Friday, July 28, 2006

Wolves of Memory, Bill James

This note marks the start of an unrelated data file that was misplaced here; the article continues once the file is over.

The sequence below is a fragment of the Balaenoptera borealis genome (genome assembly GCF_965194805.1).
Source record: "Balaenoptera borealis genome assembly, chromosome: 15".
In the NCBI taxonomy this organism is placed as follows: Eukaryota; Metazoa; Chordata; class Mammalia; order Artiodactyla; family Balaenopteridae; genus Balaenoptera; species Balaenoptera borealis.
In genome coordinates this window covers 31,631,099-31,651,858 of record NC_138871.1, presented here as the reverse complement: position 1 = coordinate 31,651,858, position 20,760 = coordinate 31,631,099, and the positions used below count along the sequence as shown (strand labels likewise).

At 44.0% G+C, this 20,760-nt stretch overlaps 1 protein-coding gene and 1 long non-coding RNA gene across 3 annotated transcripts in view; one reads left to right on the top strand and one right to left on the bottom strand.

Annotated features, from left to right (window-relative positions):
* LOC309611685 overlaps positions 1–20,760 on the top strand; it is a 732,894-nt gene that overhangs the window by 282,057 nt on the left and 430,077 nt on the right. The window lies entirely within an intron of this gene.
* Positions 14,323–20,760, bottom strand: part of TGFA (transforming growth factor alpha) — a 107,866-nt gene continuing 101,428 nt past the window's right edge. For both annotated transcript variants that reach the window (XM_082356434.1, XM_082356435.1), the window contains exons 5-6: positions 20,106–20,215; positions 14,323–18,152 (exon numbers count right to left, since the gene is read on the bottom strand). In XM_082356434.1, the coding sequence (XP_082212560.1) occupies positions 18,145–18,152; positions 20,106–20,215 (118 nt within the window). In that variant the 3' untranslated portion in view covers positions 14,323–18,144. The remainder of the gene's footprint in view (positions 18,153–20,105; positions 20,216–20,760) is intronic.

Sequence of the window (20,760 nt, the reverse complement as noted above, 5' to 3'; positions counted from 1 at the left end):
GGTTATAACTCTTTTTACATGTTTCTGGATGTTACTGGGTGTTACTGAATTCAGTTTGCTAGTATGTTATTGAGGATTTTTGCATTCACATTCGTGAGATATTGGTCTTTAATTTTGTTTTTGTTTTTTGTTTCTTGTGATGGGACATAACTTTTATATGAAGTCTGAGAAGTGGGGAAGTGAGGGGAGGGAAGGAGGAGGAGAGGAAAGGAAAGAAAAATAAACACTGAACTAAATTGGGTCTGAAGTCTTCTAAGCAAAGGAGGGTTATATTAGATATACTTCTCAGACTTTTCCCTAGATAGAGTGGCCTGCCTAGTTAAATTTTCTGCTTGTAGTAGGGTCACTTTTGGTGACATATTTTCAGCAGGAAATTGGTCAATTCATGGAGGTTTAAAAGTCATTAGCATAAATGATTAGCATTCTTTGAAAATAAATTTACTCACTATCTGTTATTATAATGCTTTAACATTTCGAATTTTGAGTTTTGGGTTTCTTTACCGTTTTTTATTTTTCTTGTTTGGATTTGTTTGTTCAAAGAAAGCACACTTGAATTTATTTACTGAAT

There's a new Harpur and Iles book, just out in the U.S. Bill James (his nom-de-plume for this series) is at least as prolific as ken Bruen, but a bit more polished--or perhaps the difference is that the Harpur and Iles books are a strict formula. The novels are static, set in a pattern established in the first 6 or 8 novels (Iles only appears in a small role in the first one, though the peculiar sexual and vicious quality of the series is evident even there--what hasn't developed yet in that first act is the oblique patter between Harpur and Iles, and the constant interrupton of the dominant speaker, whether cop or villain, in dialogue with his underlings). The structure of each novel is very interesting, though--not straightforward at all. James focuses on dialogue, rather than action, and he often joins a dialogue in the middle, and after an event that only becomes clear gradually, in flashback or in the context of the conversation in the "present" tense of the book. The "jerky" quality that this process gives the narrative is a perfect complement to the very odd quality of many of the conversations, in which set-pieces that reveal the character of the characters, particularly the barely restrained viciousness of Assistant Chief Constable Iles, are repeated within a book and from book to book. The plot of a particular novel progresses in the background of these conversations and set pieces. In this latest, James departs from his more common formula, involving local gangsters and their attempts to keep up a balance among themselves and with the police in order to keep their trade going at full steam. In Wolves of Memory, the plot involves an informant from London, a sort of accidental supergrass, whose relocation is under Iles's jurisdiction. Iles predictably takes up a predatory pose toward the supergrass's wife, and there is much philosophical parody regarding (of all people) Thomas Hobbes, among others. As is also typical of the Harpur and Iles books, Harpur is closer to what's actually happening, in spite of his almost passive approach to gathering evidence, and the story takes several surprising, even shocking turns. At the heart of the story is the question of identity, and how it relates to real or constructed identity, particularly with respect to the grass's young children, who must unlearn their identities in order to adopt new ones. The struggle of the children achieves a kind of painful, hysterical comedy that is one of the rewards of this series--though the repetitive quality of each novel and of the series can be a little mind-numbing once you've been through James's mill a few times. But Wolves of Memory reaches a satisfying, unexpected, even startling conclusion, so stay the course--the darkness and the comedy reach an apotheosis by the end.

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